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#28731 - 10/20/04 03:51 PM Re: Piano Tuning Issues
xstitch4me Offline
Star Member

Registered: 08/15/04
Posts: 2167
Loc: Idaho
Well.........I cut my own hair and color it too. Nothing fancy though. I can't do highlights either...just enough to cover my grey hair..oops did I say that? As for tuning my piano.....how in the world would you know how to do that? Wouldn't you need training? Although.......I did fix my own squeaky pedal and practically took my whole piano apart...but believe me I was shaking the whole time...I was so afraid I couldn't put it all back....kind of like a computer I guess...I hate opening them up.

(BTW didn't say my hair looked nice...but I'm too cheap to spend $60+ for a trim)

[ 10-20-2004: Message edited by: xstitch4me ]

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#28732 - 10/20/04 09:14 PM Re: Piano Tuning Issues
NancyK Offline
Mainstay Member

Registered: 03/27/03
Posts: 644
Loc: North Dakota
Interesting topic here (the tuning that is..lol)
I am getting ready to buy a tuning kit of some sort and learn to do my own! One of our local teachers here in our MTAC turns her piano, and others too sometimes. My tuner that I have had for 23 years (well I had his dad, who retired, and now have his son)is always telling me I should tune my own pianos. He has taught me a lot actually and last week when he was here tuning one studio piano I regulated the another, that he had tuned the week before. Last year he taught me to regulate my other (3rd) piano (in our living room)which was my mothers and is a spinet. My Kawai is done a little differently but the same idea. I had a BLAST doing it and working along side Greg, our tuner. In the past he has let me help tune my own piano and taught me a few things. His dad was great like that too. I have looked online and there are kits at all different prices. Also training you can get....actual schooling ...or do it yourself kind of things. Our tuner uses a tuner that my husband sold him, but his dad did it by ear. My husband has such a great ear he could tune by ear. I would probably rely on a tuner a lot. I think it could be very fun and it is interesting getting into all the workings of the piano..if you like that sort of thing. I would like to learn to tune and plan to try it as soon as I can get what I need. Shoot, we tune our own guitars. I realize the piano is much more complicated, but still.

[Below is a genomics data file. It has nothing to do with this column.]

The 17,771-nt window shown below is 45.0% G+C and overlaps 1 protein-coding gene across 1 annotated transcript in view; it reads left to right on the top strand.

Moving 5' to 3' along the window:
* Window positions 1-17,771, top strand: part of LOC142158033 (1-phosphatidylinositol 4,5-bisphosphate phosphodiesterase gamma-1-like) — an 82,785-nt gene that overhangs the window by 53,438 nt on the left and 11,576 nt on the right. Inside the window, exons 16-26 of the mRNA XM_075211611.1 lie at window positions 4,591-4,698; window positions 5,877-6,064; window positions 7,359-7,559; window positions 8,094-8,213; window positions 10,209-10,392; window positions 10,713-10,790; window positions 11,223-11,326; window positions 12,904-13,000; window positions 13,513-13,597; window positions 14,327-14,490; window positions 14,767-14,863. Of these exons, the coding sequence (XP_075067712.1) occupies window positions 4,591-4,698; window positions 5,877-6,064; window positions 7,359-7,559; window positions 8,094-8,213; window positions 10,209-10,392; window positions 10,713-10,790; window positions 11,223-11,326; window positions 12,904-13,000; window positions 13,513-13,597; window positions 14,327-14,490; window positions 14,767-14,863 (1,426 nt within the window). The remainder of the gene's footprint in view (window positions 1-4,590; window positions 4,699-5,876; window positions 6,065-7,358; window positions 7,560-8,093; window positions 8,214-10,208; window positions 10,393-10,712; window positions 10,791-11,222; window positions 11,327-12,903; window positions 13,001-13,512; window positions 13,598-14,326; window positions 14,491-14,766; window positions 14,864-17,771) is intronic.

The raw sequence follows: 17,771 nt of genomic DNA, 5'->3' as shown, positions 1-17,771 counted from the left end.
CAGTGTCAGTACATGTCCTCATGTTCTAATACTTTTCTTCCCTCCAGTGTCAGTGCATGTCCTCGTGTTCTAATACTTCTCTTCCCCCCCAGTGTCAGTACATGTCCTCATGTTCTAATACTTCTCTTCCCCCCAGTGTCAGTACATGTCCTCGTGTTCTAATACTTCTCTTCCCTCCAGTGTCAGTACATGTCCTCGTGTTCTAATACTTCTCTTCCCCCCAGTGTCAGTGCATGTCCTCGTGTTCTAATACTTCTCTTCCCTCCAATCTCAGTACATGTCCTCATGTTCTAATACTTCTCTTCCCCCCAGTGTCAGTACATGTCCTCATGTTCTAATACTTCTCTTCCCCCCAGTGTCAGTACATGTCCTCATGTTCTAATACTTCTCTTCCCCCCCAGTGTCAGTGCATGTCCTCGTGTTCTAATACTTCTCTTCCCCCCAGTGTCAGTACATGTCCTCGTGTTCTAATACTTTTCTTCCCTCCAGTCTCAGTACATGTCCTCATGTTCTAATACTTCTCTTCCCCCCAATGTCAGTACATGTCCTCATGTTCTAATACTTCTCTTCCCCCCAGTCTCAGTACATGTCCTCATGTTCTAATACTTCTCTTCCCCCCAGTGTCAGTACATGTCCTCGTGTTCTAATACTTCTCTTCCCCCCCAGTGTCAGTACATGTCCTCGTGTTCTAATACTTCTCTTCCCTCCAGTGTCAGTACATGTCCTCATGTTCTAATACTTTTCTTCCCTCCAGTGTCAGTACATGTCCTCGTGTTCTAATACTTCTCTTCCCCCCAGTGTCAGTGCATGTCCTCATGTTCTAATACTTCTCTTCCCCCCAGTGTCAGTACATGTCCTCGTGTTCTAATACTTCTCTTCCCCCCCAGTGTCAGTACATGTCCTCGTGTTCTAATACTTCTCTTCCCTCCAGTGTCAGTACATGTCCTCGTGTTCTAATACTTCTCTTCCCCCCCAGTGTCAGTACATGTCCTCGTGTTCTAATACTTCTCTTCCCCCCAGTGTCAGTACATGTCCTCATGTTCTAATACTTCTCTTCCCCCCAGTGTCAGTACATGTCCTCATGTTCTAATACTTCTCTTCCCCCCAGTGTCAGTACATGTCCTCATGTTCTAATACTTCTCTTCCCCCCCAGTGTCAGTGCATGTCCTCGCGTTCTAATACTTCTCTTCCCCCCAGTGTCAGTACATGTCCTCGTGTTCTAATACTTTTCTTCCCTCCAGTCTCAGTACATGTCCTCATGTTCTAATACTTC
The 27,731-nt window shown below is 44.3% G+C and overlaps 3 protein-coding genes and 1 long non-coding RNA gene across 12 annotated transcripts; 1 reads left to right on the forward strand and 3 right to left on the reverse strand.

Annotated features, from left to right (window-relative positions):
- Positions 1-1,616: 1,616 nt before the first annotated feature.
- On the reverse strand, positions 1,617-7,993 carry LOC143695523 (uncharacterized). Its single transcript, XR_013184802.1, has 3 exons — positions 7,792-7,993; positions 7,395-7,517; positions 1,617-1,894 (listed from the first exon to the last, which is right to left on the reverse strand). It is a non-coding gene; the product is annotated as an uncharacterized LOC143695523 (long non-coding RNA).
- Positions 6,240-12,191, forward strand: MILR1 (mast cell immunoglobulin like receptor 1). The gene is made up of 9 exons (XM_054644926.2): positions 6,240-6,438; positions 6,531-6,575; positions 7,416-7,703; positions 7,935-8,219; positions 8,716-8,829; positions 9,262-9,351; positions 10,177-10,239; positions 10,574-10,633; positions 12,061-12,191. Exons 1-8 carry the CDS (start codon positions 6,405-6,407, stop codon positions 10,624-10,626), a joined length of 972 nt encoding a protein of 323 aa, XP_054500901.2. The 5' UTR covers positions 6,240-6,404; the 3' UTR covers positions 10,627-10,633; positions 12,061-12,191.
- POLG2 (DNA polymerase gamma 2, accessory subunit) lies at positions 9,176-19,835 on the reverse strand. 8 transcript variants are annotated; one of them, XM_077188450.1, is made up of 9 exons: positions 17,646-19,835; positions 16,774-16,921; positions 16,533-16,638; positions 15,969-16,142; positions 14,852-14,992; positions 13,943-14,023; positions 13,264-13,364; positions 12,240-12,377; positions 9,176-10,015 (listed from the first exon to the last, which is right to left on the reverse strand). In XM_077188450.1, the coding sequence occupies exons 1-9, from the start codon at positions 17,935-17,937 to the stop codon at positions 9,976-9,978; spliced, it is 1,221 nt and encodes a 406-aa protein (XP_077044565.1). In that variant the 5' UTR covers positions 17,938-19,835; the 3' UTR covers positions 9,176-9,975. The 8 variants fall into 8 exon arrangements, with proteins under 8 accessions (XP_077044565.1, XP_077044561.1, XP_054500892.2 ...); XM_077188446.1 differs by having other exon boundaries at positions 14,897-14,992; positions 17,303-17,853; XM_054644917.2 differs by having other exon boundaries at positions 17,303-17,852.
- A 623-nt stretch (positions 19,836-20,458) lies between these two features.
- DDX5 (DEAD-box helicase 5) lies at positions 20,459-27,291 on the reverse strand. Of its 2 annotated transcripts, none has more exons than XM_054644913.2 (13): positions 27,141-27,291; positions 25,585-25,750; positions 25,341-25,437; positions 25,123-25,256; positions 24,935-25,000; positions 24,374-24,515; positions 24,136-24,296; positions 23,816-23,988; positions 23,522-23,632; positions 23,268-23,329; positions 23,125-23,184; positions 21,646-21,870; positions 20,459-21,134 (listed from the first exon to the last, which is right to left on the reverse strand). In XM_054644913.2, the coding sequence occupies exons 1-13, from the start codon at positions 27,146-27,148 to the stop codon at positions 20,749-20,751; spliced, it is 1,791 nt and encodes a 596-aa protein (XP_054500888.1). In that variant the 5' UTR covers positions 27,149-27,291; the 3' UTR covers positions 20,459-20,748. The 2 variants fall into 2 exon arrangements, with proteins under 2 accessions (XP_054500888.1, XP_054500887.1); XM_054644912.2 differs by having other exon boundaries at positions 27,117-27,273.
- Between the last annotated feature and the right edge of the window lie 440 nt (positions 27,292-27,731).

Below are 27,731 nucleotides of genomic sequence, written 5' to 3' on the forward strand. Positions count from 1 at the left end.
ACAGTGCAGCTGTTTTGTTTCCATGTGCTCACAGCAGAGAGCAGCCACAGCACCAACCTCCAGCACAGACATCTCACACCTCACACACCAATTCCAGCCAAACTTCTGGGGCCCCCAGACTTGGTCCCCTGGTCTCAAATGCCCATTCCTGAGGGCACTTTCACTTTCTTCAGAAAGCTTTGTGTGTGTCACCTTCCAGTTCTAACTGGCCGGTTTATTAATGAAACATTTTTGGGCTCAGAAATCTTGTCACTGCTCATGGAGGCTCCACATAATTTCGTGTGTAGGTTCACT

And I have heard of dead strings. Piano strings can get old and lose their tone quality just like a guitar string. One of my bass guitars was sounding SO dull we replaced the strings and it made a huge difference. The strings were "dead". Steve replaces guitar strings frequently because they wear and/or sound dead. Same thing happens to pianos eventually. If I ever do get to tuning I will let you know how my experience is. I don't plan to try to make a living at it, HOWEVER I did just cut my studio almost in half to do accompanying work because I was tired of SO MUCH teaching. I want to cut back a bit more eventually. Maybe tuning could offset some more students. ???????? I wouldn;t charge as much as most tuners, not being certified and all that. Maybe I will get certified. ??? I don't know...but I figure many teachers could tune...IF we wanted to.

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#28733 - 10/21/04 05:17 AM Re: Piano Tuning Issues
pianoc Offline
Star Member

Registered: 08/14/03
Posts: 1088
Loc: Goshen, Indiana
I cut my hair - between professional cuts. I color my own hair. I sew my own clothes - some of them. I cook/bake my own food from scratch - most of it.

I like doing things that can be done - within reason. Tuning the piano - I've always wondered why more teachers don't do it themselves. It LOOKS like it doesn't take that many tools, and it LOOKS like something most of us could do. I've never noticed Tuning the piano 101 as a class offered at school. So where do these tuners learn? Is it by those "kits" that Nancy was talking about it, or do you learn from your Dad, or somebody else.

I've also wondered if I did have the equipment and knowledge to tune my piano - would that mean I would keep in tune better - or would I put the job off even more than calling my piano tuner to come do it?

So - is Nancy the only person that's even considered it? There are several of you that I really expected to find out that you do it sometimes, or have at least tried.